July 29, 2010
Carbon Cronyism: Why Cap-and-Trade Is Not Dead YetBy Brian Sussman
This past weekend, while addressing the Netroots convention in Las Vegas, Senator Harry Reid gave the gathering of lefties a promise regarding U.S. health care. "We're going to have a public option," Reid said. "It's just a question of when."
The same thing can be said of a cap-and-trade energy bill: The Democrats are determined to get cap-and-trade. It's just a question of when. There's too much money to be made for Democrat cronies to let this opportunity pass.
Nancy Pelosi pushed the original 1,200-page cap-and-trade bill though the House of Representatives a year ago. I have written extensively about the innards of the legislation both in my book, Climategate, and in the pages of the American Thinker. Given the mood of the people, it's unlikely that a similar monster of a bill could pass the Senate this session. However a scaled down version with some so-called compromises just might.
The compromises will be creative and designed to lure enough Republicans and voter-sensitive Democrats to the dark side. One such deal might include allowing more domestic drilling for oil and natural gas, or perhaps the expansion/construction of oil refineries. Any giveaways to the oil industry would be a lucrative trade-off, especially since these entities will be financially reamed by cap-and-trade.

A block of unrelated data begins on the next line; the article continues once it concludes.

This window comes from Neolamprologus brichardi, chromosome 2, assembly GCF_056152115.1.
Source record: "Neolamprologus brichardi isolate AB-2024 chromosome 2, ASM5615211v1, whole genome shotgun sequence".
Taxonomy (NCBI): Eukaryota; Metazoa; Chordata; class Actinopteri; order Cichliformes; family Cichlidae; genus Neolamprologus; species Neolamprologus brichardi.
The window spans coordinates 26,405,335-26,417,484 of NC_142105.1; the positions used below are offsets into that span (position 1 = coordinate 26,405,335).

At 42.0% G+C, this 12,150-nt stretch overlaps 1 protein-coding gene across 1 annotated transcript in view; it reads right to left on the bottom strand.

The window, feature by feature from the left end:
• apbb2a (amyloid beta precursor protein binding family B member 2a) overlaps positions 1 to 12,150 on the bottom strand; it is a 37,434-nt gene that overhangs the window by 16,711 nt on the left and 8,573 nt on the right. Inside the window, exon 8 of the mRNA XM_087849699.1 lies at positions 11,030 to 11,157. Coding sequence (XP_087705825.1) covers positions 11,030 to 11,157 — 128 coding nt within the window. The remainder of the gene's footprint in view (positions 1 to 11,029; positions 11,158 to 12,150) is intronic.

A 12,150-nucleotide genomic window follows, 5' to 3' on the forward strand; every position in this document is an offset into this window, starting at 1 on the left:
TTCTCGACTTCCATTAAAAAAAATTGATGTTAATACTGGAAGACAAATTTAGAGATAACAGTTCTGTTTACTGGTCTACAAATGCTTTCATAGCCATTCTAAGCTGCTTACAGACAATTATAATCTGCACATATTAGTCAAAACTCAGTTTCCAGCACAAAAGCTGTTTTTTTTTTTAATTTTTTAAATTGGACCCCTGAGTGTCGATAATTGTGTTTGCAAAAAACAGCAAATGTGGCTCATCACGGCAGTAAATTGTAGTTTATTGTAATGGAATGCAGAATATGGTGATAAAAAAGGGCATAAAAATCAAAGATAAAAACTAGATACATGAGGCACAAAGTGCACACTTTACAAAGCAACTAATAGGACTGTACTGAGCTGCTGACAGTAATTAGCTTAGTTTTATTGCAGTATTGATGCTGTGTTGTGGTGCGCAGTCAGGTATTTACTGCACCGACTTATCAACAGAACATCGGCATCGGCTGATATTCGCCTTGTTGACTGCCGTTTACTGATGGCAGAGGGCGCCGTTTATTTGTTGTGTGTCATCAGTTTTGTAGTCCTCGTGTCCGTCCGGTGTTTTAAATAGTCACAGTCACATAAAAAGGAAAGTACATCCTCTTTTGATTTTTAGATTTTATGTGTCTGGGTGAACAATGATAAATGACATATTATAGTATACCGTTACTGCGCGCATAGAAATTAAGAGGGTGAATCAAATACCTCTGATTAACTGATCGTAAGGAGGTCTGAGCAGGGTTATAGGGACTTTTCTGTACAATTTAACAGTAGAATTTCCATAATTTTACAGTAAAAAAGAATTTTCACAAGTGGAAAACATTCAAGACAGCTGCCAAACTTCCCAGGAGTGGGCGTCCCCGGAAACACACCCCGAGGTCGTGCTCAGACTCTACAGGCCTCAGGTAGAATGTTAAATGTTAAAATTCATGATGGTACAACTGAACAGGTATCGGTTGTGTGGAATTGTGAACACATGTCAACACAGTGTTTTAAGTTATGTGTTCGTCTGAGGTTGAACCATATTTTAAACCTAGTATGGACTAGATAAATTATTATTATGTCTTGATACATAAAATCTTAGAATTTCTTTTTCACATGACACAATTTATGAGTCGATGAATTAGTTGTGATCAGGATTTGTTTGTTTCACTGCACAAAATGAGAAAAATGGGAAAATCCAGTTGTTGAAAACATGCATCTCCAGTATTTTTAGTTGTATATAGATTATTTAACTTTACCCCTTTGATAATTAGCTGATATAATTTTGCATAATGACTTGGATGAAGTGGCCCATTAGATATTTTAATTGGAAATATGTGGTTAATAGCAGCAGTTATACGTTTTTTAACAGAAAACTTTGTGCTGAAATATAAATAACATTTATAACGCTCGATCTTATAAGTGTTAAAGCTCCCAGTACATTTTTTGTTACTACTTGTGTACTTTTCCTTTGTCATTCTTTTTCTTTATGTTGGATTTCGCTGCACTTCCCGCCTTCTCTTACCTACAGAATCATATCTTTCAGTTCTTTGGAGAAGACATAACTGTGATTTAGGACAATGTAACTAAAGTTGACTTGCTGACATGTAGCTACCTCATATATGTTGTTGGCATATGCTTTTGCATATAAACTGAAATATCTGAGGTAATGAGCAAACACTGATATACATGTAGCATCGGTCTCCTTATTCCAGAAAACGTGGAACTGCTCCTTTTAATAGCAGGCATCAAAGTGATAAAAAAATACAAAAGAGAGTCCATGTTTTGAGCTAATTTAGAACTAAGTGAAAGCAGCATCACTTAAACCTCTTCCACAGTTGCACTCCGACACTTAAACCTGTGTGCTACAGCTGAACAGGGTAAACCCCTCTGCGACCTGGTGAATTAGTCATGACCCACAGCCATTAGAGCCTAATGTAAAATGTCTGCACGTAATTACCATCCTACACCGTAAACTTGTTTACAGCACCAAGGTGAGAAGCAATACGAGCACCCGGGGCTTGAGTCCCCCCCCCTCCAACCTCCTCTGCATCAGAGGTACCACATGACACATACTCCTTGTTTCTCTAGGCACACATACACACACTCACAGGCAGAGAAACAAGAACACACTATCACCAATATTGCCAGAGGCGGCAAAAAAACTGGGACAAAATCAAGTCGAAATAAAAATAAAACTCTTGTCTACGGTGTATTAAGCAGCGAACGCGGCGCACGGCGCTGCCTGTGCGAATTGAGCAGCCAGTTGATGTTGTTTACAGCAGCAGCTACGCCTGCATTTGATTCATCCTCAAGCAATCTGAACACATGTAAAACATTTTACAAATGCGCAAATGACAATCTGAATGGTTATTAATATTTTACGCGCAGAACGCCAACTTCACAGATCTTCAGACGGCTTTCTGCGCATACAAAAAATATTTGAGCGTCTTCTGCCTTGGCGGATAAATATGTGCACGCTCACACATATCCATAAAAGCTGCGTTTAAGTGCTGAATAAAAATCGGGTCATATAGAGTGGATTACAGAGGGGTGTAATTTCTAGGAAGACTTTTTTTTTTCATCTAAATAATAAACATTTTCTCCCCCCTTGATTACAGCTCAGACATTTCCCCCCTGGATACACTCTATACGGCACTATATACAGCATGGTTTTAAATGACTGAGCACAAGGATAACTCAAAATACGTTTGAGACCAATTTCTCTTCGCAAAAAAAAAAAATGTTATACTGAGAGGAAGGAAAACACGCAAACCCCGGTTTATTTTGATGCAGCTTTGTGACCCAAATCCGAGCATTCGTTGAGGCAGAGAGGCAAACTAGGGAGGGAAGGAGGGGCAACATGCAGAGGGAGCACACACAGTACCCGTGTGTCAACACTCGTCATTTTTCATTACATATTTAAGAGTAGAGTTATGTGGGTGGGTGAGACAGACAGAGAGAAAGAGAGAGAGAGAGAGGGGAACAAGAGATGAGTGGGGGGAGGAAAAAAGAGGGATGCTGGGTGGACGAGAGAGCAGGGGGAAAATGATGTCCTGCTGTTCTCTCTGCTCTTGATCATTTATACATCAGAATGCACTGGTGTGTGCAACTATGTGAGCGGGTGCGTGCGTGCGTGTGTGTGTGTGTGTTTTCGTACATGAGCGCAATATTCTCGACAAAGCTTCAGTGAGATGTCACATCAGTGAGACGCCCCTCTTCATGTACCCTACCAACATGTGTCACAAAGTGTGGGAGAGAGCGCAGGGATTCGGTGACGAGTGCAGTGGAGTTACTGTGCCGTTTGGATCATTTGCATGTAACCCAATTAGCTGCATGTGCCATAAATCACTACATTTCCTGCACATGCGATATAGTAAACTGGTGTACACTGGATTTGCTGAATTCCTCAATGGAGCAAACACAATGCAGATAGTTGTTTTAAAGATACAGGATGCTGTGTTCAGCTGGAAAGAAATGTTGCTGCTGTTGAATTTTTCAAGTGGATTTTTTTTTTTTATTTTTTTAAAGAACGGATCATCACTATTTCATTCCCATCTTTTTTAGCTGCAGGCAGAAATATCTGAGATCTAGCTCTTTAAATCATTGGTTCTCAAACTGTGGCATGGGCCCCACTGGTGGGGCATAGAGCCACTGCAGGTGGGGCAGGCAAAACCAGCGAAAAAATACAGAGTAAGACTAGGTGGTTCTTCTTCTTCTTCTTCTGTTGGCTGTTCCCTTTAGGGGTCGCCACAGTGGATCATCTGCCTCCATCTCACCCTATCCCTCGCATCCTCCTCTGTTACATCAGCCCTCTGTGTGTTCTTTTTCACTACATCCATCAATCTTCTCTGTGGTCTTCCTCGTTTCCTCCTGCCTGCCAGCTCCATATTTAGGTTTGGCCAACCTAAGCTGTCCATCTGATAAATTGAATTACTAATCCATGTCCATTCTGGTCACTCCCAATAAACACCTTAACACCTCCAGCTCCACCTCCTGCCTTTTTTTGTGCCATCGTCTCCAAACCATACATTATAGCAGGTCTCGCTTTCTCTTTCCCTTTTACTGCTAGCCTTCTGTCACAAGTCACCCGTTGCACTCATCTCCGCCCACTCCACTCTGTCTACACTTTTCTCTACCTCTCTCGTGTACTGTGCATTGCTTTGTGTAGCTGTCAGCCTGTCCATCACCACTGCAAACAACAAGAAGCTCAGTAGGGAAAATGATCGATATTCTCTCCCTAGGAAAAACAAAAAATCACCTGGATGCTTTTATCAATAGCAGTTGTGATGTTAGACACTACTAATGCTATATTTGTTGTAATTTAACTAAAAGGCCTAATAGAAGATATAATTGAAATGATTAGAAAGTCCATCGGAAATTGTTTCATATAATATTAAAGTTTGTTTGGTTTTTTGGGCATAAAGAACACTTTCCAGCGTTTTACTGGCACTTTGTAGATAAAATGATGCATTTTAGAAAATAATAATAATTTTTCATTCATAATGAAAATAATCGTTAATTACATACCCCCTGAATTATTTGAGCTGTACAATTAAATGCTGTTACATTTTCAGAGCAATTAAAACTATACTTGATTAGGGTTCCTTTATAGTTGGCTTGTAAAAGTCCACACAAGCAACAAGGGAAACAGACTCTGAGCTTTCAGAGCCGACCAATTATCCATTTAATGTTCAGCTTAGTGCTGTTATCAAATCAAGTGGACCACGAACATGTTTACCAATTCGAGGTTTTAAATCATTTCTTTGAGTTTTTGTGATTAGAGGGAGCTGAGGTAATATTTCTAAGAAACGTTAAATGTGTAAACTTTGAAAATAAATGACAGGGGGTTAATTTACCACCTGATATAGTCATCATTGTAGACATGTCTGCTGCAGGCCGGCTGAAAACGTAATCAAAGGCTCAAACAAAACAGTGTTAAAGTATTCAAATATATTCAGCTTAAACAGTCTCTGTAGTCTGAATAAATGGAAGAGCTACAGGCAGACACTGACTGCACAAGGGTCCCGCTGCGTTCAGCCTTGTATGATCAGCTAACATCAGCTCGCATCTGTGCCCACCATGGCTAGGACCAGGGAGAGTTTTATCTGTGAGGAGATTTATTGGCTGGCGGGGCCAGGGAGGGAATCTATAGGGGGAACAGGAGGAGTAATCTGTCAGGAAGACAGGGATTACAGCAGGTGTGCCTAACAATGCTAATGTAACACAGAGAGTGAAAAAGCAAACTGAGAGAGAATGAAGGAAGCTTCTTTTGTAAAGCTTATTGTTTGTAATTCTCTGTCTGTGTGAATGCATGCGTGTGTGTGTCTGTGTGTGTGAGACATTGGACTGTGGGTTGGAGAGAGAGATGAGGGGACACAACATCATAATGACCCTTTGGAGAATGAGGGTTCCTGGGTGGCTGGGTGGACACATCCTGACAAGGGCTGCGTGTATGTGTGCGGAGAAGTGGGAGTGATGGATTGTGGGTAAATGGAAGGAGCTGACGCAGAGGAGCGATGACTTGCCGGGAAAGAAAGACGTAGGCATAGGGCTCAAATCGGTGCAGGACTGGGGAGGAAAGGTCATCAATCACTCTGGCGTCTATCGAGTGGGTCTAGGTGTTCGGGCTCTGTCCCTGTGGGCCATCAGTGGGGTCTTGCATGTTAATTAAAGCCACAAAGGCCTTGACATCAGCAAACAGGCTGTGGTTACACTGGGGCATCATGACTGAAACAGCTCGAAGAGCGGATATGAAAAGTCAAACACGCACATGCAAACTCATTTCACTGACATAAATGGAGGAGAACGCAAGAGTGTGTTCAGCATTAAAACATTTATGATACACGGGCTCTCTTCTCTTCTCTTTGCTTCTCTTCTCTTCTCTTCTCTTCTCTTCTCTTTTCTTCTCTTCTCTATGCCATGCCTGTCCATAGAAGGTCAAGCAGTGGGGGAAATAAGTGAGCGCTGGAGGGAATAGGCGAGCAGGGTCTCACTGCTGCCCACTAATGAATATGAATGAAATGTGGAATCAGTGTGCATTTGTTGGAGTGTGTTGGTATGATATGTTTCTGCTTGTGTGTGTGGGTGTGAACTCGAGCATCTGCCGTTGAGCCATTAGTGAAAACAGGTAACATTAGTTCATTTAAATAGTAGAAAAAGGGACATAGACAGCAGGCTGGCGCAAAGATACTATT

Once deals are cut, it will be like a Three-Card Monte street hustle. Whatever the Senate passes will be craftily conjoined with the gargantuan House bill in committee, and then sent back to the two chambers for a final vote. Before you know it, the new legislation will wind up on the desk of the man who wants to transform America.
And even if it's only the proverbial "nose of the camel" that's allowed under the tent, some form of cap-and-trade will be in the bill.
Recall that cap-and-trade works like this: Members of President Obama's team will look at every industry sector in America and determine how much carbon dioxide individual businesses and companies are allowed to emit -- that's the cap. If an entity surpasses its defined annual cap, it must purchase carbon credits from a government-approved exchange. If that same business were to see its carbon emissions remain below the imposed cap, it would gain credits.
At the end of each year, the government will auction off new permits to carbon producers. Businesses with leftover credits from the prior year will be able to hold them for a specified period of time, and then, depending on demand, sell them later for a greater profit. Long sales, short sales, speculation, and loaning credits for cash -- it will all be possible with cap-and-trade. Even derivatives trading is allowed. Well-placed investment bankers and brokers are eyeing cap-and-trade as their biggest opportunity since the internet bubble -- and big-government liberals are excited, too. With each transaction on the exchange, the brokers will get a commission, investors will get an easy "vig" (as they arrogantly say behind the scenes in the investment world), and the feds will take an even easier skim. According to the Congressional Budget Office, by 2015, the federal government will be hauling in at least $104 billion a year from cap-and-trade. Investors are anticipating even more.